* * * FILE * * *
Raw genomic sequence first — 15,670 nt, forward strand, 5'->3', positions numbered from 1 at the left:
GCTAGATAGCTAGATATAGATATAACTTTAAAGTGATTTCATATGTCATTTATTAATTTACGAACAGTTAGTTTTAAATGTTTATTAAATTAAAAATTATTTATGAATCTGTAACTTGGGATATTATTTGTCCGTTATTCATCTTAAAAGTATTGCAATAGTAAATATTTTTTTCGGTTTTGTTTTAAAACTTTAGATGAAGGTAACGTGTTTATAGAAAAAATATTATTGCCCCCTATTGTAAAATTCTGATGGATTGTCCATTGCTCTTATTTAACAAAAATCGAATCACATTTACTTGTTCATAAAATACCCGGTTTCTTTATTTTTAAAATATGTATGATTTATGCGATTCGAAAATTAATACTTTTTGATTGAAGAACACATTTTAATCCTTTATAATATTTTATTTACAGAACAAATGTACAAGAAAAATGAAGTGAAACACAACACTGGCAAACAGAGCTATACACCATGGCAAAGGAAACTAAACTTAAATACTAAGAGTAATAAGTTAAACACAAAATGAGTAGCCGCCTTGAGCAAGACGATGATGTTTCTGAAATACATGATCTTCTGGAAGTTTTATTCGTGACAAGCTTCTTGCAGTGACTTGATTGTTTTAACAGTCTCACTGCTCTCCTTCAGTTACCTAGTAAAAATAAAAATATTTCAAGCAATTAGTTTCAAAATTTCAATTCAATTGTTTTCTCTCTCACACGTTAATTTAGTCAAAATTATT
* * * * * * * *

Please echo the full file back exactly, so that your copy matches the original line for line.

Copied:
Raw genomic sequence first — 15,670 nt, forward strand, 5'->3', positions numbered from 1 at the left:
GCTAGATAGCTAGATATAGATATAACTTTAAAGTGATTTCATATGTCATTTATTAATTTACGAACAGTTAGTTTTAAATGTTTATTAAATTAAAAATTATTTATGAATCTGTAACTTGGGATATTATTTGTCCGTTATTCATCTTAAAAGTATTGCAATAGTAAATATTTTTTTCGGTTTTGTTTTAAAACTTTAGATGAAGGTAACGTGTTTATAGAAAAAATATTATTGCCCCCTATTGTAAAATTCTGATGGATTGTCCATTGCTCTTATTTAACAAAAATCGAATCACATTTACTTGTTCATAAAATACCCGGTTTCTTTATTTTTAAAATATGTATGATTTATGCGATTCGAAAATTAATACTTTTTGATTGAAGAACACATTTTAATCCTTTATAATATTTTATTTACAGAACAAATGTACAAGAAAAATGAAGTGAAACACAACACTGGCAAACAGAGCTATACACCATGGCAAAGGAAACTAAACTTAAATACTAAGAGTAATAAGTTAAACACAAAATGAGTAGCCGCCTTGAGCAAGACGATGATGTTTCTGAAATACATGATCTTCTGGAAGTTTTATTCGTGACAAGCTTCTTGCAGTGACTTGATTGTTTTAACAGTCTCACTGCTCTCCTTCAGTTACCTAGTAAAAATAAAAATATTTCAAGCAATTAGTTTCAAAATTTCAATTCAATTGTTTTCTCTCTCACACGTTAATTTAGTCAAAATTATT